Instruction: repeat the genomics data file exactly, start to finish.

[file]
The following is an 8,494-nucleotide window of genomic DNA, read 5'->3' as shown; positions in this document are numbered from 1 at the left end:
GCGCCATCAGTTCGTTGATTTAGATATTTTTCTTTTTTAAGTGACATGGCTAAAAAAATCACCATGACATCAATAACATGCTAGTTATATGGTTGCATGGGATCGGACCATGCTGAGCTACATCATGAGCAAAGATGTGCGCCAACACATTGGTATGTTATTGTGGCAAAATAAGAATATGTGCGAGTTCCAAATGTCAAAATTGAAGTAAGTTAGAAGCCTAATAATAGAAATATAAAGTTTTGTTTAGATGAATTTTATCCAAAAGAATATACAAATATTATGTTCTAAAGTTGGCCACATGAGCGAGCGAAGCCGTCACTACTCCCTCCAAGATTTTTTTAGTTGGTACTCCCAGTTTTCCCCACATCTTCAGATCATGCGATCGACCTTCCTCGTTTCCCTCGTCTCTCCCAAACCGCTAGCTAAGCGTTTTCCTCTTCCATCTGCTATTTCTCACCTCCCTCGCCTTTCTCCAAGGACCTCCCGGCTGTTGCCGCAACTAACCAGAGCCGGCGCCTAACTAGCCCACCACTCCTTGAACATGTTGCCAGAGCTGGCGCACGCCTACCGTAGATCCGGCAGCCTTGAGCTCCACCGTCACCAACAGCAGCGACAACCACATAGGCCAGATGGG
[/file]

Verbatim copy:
The following is an 8,494-nucleotide window of genomic DNA, read 5'->3' as shown; positions in this document are numbered from 1 at the left end:
GCGCCATCAGTTCGTTGATTTAGATATTTTTCTTTTTTAAGTGACATGGCTAAAAAAATCACCATGACATCAATAACATGCTAGTTATATGGTTGCATGGGATCGGACCATGCTGAGCTACATCATGAGCAAAGATGTGCGCCAACACATTGGTATGTTATTGTGGCAAAATAAGAATATGTGCGAGTTCCAAATGTCAAAATTGAAGTAAGTTAGAAGCCTAATAATAGAAATATAAAGTTTTGTTTAGATGAATTTTATCCAAAAGAATATACAAATATTATGTTCTAAAGTTGGCCACATGAGCGAGCGAAGCCGTCACTACTCCCTCCAAGATTTTTTTAGTTGGTACTCCCAGTTTTCCCCACATCTTCAGATCATGCGATCGACCTTCCTCGTTTCCCTCGTCTCTCCCAAACCGCTAGCTAAGCGTTTTCCTCTTCCATCTGCTATTTCTCACCTCCCTCGCCTTTCTCCAAGGACCTCCCGGCTGTTGCCGCAACTAACCAGAGCCGGCGCCTAACTAGCCCACCACTCCTTGAACATGTTGCCAGAGCTGGCGCACGCCTACCGTAGATCCGGCAGCCTTGAGCTCCACCGTCACCAACAGCAGCGACAACCACATAGGCCAGATGGG